OHV Monitoring, Analysis, and Report

Photo Credit: John Carter||||| Photo Credit: John Carter||||| |||||


Y2U currently has over 100 days of data collected on snowmobiles, OHVs, dirt bikes and other vehicles. Two thousand records of observations have been entered into a database to date.  A huge increase in traffic this past summer will delay our report so we can capture data during 2017. The Forest has become nearly as loud as an airport during the summer OHV period. Y2U will be working on the following during 2017:

  • Add additional sound data records to database.
  • Analyze data, generate map of Bear River Range Corridor to show areas impacted by sound from OHVs.
  • Complete report and distribute (delayed in order to capture additional data during the summer 2017 season).
  • Due to an order of magnitude increase in OHV traffic this past summer, increasing dust, noise, and safety issues, we have met with the local County Commission to propose changes to their speed limits, road maintenance and law enforcement. They are non-responsive, so we will be consulting with an attorney over causes of action against the County.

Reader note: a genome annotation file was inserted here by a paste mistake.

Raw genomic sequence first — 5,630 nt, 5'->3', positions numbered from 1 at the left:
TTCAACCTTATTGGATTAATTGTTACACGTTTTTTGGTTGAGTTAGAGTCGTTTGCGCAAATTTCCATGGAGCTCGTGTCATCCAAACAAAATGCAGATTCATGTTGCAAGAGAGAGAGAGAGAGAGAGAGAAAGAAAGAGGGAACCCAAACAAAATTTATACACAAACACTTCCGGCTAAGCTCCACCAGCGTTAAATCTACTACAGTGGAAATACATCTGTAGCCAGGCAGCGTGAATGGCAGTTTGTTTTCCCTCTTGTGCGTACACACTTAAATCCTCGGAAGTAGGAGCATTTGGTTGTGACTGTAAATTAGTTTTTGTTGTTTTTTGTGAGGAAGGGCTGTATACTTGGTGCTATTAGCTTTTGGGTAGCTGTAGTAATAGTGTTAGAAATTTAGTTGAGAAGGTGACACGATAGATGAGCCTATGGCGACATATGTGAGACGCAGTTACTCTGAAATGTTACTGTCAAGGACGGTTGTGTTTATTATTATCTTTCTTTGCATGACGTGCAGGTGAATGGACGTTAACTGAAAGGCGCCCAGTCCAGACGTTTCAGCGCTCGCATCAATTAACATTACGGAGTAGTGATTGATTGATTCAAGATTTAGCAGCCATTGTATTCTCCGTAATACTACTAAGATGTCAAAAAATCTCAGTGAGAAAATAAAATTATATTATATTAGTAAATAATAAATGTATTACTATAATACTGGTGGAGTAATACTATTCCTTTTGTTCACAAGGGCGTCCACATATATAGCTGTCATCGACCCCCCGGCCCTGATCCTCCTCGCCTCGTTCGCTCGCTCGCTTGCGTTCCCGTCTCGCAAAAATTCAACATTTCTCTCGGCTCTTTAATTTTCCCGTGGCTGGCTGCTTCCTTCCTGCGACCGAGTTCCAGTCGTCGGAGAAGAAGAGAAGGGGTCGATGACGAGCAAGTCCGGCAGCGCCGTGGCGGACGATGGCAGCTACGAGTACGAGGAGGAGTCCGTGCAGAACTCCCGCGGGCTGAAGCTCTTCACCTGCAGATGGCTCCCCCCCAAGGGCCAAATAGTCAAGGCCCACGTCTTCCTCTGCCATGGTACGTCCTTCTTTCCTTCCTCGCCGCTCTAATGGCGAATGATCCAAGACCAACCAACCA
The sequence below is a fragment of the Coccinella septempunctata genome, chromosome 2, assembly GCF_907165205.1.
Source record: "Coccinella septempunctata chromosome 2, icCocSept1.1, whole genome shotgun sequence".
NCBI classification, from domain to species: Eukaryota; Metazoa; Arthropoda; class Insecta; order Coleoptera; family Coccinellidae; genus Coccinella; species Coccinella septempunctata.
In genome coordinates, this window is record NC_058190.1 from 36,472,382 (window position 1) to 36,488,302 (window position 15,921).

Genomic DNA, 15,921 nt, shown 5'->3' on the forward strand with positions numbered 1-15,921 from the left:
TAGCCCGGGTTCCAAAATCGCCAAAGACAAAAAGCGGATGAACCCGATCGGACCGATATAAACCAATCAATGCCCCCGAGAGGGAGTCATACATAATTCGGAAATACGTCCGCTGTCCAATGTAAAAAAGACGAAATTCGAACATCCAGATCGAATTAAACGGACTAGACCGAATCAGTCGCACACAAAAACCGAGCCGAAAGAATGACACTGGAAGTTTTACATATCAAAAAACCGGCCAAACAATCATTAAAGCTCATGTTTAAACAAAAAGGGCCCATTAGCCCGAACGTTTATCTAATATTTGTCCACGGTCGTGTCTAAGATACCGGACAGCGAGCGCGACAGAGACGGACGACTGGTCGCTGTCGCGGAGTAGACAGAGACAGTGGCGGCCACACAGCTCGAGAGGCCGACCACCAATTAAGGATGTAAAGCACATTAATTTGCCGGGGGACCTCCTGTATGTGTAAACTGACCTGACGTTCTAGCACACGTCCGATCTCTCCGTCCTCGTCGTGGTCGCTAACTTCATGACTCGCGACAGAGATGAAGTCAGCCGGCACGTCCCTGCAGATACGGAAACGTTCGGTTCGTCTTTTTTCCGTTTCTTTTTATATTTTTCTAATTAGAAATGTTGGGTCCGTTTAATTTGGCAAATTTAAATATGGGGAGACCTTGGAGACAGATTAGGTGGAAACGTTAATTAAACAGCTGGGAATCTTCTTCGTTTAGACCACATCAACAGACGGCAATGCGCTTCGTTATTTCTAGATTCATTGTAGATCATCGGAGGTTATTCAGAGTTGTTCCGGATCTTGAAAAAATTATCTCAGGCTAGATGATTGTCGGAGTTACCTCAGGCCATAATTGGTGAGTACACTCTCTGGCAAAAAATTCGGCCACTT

• Also, we will be obtaining equipment for monitoring air quality (particulates), video with stereo sound, speed radar, and sound (decibel levels) to have a mobile station to monitor selected locations in the Uinta Wasatch Cache Forest and adjacent lands.
  • Working with BLM, we have succeeded in closing illegal OHV trails adjacent to Keisha’s Preserve and the Uinta Wasatch Cache National Forest, thereby protecting additional sage grouse lekking, nesting and brood-rearing habitat.

Expected Outcome

We hope by exposing the outlaw behavior, including excessive speeds, dust and noise, we will promote action by the Forest Service and County. In any event the information will then be available for others to use to fight these issues. This will provide a new set of data to ongoing efforts for requiring Summer and Winter Travel Planning, protecting core and corridor areas for wildlife, and providing opportunities for quiet recreation. We will use the sound data and travel-ways to generate a map of areas negatively affected by sound levels from OHVs and a report that will provide this foundation of information going forward.